Liberalism

liberalliberalssocially liberal
A series of studies coming out of the University of Michigan in the 1950s and 1960s argued that voters lack a basic understanding of current issues, the liberal–conservative ideological dimension, and the relative ideological dilemma.
As they struggled to expand suffrage rights, liberals increasingly understood that people left out of the democratic decision-making process were liable to the "tyranny of the majority", a concept explained in Mill's On Liberty and in Democracy in America (1835) by Alexis de Tocqueville.

Postal voting

postal votespostal ballotpostal vote
Many countries allow postal voting, where voters are sent a ballot and return it by post.
Postal voting is voting in an election whereby ballot papers are distributed to electors or returned by post, in contrast to electors voting in person at a polling station or electronically via an electronic voting system.

Parliamentary procedure

standing ordersrules of orderparliamentary law
According to Robert's Rules of Order, a widely used guide to parliamentary procedure, the bases for determining the voting result consist of two elements: (1) the percentage of votes that are required for a proposal to be adopted or for a candidate to be elected (e.g. more than half, two-thirds, three-quarters, etc.); and (2) the set of members to which the proportion applies (e.g. the members present and voting, the members present, the entire membership of the organization, the entire electorate, etc.).
Self-governing organizations follow parliamentary procedure to debate and reach group decisions—usually by vote—with the least possible friction.

Ballot box

ballot boxesballotbox
Voters are given an envelope into which they put the ballot of the party they wish to vote for, before placing the envelope in the ballot box.
A ballot box is a temporarily sealed container, usually a square box though sometimes a tamper resistant bag, with a narrow slot in the top sufficient to accept a ballot paper in an election but which prevents anyone from accessing the votes cast until the close of the voting period.

Robert's Rules of Order

Robert's Rules of Order Newly RevisedRobert's RulesRoberts Rules of Order
According to Robert's Rules of Order, a widely used guide to parliamentary procedure, the bases for determining the voting result consist of two elements: (1) the percentage of votes that are required for a proposal to be adopted or for a candidate to be elected (e.g. more than half, two-thirds, three-quarters, etc.); and (2) the set of members to which the proportion applies (e.g. the members present and voting, the members present, the entire membership of the organization, the entire electorate, etc.).
The formal steps in handling a motion are the making of a motion, having a second, stating the motion, having debate on the motion, putting the motion to a vote, and announcing the results of the vote.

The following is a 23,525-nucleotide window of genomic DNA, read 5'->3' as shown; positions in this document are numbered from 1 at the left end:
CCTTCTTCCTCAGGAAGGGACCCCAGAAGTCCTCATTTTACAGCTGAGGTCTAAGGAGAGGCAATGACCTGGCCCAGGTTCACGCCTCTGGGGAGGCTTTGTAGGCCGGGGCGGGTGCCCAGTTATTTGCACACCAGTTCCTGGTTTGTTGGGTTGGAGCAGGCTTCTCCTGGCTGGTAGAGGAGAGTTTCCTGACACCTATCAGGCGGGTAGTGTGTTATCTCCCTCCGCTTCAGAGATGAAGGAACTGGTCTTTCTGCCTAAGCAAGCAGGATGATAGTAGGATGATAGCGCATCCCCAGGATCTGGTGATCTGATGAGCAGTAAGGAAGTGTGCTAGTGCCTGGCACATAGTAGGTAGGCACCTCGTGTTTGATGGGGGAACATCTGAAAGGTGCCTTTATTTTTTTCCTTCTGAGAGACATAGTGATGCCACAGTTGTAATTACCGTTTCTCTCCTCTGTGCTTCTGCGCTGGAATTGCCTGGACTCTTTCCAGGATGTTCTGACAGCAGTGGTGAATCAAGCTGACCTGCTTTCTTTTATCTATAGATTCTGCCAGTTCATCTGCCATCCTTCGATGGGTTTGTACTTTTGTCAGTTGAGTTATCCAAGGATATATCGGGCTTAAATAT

Open ballot system

open ballottingopen ballotOption A4
In contrast to a secret ballot, an open ballot takes place in public and is commonly done by a show of hands.
An open ballot system is a voting method in which voters vote openly, in contrast to a secret ballot, where a voter's choices are confidential.

Electoral system

multi-membervoting systemvoting systems
Different voting systems use different types of votes.
Electoral systems consist of sets of rules that govern all aspects of the voting process: when elections occur, who is allowed to vote, who can stand as a candidate, how ballots are marked and cast, how the ballots are counted (electoral method), limits on campaign spending, and other factors that can affect the outcome.

Keypad polling

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This could be by a show of hands or keypad polling.
Keypad Polling is a wireless polling technology.

Electoral district

constituencyconstituenciesdistrict magnitude
Voting is a method for a group, such as a meeting or an electorate, in order to make a collective decision or express an opinion usually following discussions, debates or election campaigns.

Political campaign

campaignelection campaignpresidential campaign
Voting is a method for a group, such as a meeting or an electorate, in order to make a collective decision or express an opinion usually following discussions, debates or election campaigns.

Election

electionselectedelectoral
In a democracy, a government is chosen by voting in an election: a way for an electorate to elect, i.e. choose, among several candidates for rule.

Representative democracy

elected representativerepresentative democraticparliamentary democracy
In a representative democracy voting is the method by which the electorate appoints its representatives in its government.

Direct democracy

direct democraticdirectdirect legislation
In a direct democracy, voting is the method by which the electorate directly make decisions, turn bills into laws, etc.